Chase Young walked the path Zach Harrison embarked on a year ago.
Like Harrison, Young once stepped onto Ohio State’s campus as a five-star defensive end who had the physical appearance of an NFL defensive end rather than the typical look of a freshman who needed to make the customary last-minute run to the Target across the Olentangy River to pick up everything his dorm room needed before beginning classes. He, too, was a muscle-bound, 6-foot-5, freakishly athletic 18-year old on a plan to wreck quarterbacks for three years and then become a first-round NFL draft pick. It worked out for Young, like it worked out for Nick and Joey Bosa before him. It’s Harrison’s turn now.
Because of those similarities, Harrison and Young bonded in 2019. And neither of them, in the only season they’ll play together, ever dismissed any comparisons. Heck, between the two of them, it was an open conversation.
“Me and Chase talk about it at times,” Harrison said a few weeks ago. “We joke about it, like he's better than me. It's good having him around. It's something I can chase. So we always talk about his freshman year and I feel I've had a better freshman year than he had.”
After the record-setting junior season that Young put together before surprising positively nobody by announcing his plan to leave school for the 2020 NFL Draft, any comparisons to him have to be carefully evaluated for hyperbole. But Harrison isn’t pulling a fast one on anybody.
He played more snaps (284 to 196) and had more tackles (24 to 18) than Young did as a freshman, and they had the same amount of tackles for loss (5) and sacks (3.5) in their respective first seasons. Harrison even started multiple games during his freshman season, including opening the Fiesta Bowl against Clemson across the line from Young.
“Next year I have to do better,” Harrison said. “I can't have the same year next year that I had this season. I've got to keep improving and make more plays next year.”
Under Larry Johnson’s tutelage, the foundation for Harrison has been set. The only question is what comes next.
If he continues down the trail Young and the Bosa brothers paved, his second year could be special. In their respective sophomore seasons, Young had 10.5 sacks, Nick Bosa had 8.5 sacks and Joey Bosa had 13.5 sacks. Because Ohio State, by losing Young, has to compensate for the loss of the nation’s best defensive player who happened to lead the country with 16.5 sacks, the most in a single season in program history, Harrison turning into a fearsome pass rusher is exactly what it needs.
“Some of those plays, he's chasing a guy 20 yards, 30 yards down the field. We're like dang, dude is really fast. It's stuff like that that you see and you're like, aw man, this dude's going to be special.”– Tyreke Smith on Zach Harrison
After a freshman season in which he played more than he ever anticipated, it’s a real possibility.
“I still have a bunch of stuff to learn,” Harrison said. “I have a lot of steps to take before I'm a finished product. That's the exciting part for me.”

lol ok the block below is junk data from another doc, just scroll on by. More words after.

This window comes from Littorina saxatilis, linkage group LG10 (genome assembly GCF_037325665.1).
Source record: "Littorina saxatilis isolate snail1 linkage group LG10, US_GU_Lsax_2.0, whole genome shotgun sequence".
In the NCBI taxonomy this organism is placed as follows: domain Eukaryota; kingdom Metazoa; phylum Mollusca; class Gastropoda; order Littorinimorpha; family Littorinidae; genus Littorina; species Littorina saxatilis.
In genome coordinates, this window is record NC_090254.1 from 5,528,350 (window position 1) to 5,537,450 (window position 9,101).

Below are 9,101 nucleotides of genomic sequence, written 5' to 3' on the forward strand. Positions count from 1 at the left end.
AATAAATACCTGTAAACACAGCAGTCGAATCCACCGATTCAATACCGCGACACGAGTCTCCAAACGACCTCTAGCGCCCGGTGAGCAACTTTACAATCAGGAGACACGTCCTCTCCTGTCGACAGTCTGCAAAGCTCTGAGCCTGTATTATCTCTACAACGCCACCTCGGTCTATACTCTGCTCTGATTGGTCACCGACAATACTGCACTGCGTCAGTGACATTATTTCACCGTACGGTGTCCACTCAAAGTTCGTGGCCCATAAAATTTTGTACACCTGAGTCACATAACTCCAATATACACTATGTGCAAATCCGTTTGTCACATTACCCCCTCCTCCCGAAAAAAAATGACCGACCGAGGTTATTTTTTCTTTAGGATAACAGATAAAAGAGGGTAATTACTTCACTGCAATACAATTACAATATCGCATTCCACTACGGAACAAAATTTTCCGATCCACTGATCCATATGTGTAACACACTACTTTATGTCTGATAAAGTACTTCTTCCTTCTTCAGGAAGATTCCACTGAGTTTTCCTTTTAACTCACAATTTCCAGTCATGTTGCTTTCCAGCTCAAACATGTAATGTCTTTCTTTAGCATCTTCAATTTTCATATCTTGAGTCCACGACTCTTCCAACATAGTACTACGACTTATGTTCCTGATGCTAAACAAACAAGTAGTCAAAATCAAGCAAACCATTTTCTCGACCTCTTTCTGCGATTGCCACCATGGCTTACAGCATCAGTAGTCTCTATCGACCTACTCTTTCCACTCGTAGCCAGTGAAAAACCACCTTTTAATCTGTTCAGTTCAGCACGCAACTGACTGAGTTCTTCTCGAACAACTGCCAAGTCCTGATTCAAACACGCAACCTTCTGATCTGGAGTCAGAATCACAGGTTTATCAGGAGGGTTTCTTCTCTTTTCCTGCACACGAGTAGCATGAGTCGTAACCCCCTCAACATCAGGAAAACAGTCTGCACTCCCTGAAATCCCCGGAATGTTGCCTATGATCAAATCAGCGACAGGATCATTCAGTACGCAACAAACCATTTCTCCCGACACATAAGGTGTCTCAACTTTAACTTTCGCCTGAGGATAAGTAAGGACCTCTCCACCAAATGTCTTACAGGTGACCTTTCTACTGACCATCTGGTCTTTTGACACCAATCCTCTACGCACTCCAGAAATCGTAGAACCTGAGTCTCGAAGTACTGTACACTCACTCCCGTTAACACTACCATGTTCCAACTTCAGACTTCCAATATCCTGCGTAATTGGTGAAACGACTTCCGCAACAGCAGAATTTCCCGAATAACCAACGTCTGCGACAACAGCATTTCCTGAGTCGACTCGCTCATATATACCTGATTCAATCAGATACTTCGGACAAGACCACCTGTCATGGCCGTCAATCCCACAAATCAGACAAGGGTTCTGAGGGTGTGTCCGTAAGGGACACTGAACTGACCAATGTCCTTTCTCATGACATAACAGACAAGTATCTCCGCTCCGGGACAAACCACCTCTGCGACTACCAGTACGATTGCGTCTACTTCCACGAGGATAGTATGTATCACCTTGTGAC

Harrison has all the physical gifts any feared pass rusher could want. He now stands 6-foot-6 and weighs 255 pounds. In high school, the Olentangy Orange product clocked a 4.47-second 40-yard dash, which is faster than all but one edge rusher ran at the 2019 NFL combine.
The next step is filling up Johnson’s proverbial toolbox, what he calls the moves and counter moves that he teaches.
Coming into college, most viewed Harrison as an athletic wonder who might need a bit more time than some recruits ranked as highly as him. As it turns out, that evaluation sold him short. Aided by the early season blowouts that allowed him plenty of snaps, Harrison picked up Johnson’s teachings quickly, earning enough trust to play meaningful snaps in competitive games as the season progressed.
“He's caught on real fast,” Tyreke Smith said. “It's just coach Johnson, his teaching. I think he's honed his skills and he's gotten better every game every practice. He always shows us something new that we didn't know he had. His athleticism and the way he's using it with his technique is really good. I think he has a high ceiling.”
Getting him closer to that ceiling as quickly as possible would allow the Buckeyes to breathe easier about losing Young to the NFL.
At the moment, they don’t have a proven premier pass rusher readying for the 2020 season. Yes, they have a few options, and yes, Johnson has proven himself to be such a high-level coach that any preseason concern about the defensive line goes largely ignored because he has proven he can fix it. No returning defensive lineman had more than 3.5 sacks last year, though, so there’s worthwhile wonder about who can step up and become a feared edge rusher.
It might be Smith, who played through injuries in what many expected to be a breakout sophomore year that ended with three sacks. It could turn out to be Jonathon Cooper, who took a redshirt after an injury riddled season. There’s even a chance it’ll be Javontae Jean-Baptiste, Tyler Friday or Noah Potter.
Harrison, though, is the most tantalizing option.
Before ever taking a snap, stories from his teammates of the one-time top-15 recruit chasing ball carriers down from behind nearly became folklore. Now that he’s spent a year under Johnson and has eight more months to improve before his sophomore season begins, he has a chance to pair that athleticism with technical advancements.
“Some of those plays, he's chasing a guy 20 yards, 30 yards down the field,” Smith said. “We're like dang, dude is really fast. It's stuff like that that you see and you're like, aw man, this dude's going to be special.”
Nobody disputes the premise that Harrison will be great. That's essentially a foregone conclusion at this point.
Can he be special by the fall, though? His second Ohio State offseason will go a long way to determining that possibility.